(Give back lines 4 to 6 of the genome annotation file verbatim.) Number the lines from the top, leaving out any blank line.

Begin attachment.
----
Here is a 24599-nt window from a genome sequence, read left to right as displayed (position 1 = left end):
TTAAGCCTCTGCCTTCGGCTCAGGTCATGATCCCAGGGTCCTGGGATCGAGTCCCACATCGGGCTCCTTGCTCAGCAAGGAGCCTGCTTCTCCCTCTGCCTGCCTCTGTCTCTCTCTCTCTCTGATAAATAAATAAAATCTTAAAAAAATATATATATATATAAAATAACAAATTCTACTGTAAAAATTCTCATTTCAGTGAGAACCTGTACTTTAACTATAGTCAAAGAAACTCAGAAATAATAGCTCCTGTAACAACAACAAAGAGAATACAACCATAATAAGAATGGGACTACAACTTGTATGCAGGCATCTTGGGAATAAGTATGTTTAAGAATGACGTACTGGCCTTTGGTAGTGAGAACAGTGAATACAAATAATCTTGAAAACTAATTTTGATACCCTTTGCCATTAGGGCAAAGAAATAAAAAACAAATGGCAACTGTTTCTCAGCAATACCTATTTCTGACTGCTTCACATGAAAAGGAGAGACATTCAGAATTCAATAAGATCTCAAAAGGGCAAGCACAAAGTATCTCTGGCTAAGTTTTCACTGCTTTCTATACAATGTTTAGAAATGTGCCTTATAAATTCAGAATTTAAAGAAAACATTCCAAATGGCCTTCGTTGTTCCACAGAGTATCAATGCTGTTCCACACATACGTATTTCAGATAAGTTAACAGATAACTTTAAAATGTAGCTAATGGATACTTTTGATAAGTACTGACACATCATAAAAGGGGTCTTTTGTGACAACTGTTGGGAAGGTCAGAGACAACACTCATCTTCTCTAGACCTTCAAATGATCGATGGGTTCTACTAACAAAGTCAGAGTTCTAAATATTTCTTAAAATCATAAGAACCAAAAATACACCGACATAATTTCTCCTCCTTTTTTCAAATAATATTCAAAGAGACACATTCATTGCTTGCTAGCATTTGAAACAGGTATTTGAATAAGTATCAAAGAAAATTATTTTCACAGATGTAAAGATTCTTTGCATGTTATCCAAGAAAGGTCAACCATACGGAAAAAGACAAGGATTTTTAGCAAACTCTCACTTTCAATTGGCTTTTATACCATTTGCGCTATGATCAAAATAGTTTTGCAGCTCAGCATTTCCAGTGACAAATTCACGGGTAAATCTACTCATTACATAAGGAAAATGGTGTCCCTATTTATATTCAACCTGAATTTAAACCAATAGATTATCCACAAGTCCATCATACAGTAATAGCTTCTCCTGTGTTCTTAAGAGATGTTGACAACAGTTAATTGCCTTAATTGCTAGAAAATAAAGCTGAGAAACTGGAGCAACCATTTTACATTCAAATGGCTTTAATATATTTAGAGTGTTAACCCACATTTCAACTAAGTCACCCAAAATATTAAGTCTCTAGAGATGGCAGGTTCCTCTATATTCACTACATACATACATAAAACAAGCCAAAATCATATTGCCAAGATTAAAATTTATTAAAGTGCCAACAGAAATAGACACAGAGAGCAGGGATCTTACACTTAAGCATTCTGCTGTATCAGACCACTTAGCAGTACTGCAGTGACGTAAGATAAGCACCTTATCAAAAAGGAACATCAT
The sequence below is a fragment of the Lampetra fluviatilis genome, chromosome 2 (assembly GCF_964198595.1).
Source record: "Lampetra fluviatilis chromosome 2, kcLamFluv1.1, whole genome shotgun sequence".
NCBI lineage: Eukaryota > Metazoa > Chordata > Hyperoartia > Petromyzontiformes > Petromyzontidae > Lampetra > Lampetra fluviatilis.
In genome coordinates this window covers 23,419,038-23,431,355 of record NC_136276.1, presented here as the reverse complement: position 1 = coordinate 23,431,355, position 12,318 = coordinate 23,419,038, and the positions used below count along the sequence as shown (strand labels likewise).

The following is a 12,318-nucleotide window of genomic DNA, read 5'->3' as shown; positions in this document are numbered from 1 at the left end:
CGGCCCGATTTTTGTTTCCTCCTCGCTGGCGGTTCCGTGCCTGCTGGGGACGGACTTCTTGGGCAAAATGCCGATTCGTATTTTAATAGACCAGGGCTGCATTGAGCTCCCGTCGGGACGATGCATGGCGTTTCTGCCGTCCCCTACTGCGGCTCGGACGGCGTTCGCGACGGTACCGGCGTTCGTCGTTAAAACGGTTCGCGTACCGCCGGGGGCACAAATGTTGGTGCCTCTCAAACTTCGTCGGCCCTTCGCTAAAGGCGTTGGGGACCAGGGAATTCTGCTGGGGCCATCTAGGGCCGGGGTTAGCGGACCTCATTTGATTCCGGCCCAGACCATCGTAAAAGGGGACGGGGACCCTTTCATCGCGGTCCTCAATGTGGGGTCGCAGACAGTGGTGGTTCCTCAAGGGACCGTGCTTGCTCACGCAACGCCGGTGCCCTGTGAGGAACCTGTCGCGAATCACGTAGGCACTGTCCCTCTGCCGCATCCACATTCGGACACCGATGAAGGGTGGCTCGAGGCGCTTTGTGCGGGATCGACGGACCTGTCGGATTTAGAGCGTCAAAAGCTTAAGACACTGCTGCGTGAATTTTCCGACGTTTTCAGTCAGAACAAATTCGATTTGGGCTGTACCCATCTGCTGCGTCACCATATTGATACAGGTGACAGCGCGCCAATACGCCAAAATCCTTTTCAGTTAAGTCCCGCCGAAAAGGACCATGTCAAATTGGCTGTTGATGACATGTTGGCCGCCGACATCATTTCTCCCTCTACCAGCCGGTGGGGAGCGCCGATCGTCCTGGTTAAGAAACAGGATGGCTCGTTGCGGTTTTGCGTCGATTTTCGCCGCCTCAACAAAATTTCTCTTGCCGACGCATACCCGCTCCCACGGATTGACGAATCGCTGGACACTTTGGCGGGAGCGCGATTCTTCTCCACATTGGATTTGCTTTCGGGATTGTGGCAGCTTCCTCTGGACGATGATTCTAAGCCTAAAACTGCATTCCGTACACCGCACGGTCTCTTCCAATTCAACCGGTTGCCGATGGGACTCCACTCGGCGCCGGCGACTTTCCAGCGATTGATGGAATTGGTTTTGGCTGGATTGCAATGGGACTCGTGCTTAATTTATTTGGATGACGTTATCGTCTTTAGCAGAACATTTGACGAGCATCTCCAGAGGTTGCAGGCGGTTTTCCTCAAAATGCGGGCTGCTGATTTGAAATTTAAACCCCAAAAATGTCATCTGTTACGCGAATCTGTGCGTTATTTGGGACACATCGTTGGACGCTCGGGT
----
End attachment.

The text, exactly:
Source record: "Lampetra fluviatilis chromosome 2, kcLamFluv1.1, whole genome shotgun sequence".
NCBI lineage: Eukaryota > Metazoa > Chordata > Hyperoartia > Petromyzontiformes > Petromyzontidae > Lampetra > Lampetra fluviatilis.
In genome coordinates this window covers 23,419,038-23,431,355 of record NC_136276.1, presented here as the reverse complement: position 1 = coordinate 23,431,355, position 12,318 = coordinate 23,419,038, and the positions used below count along the sequence as shown (strand labels likewise).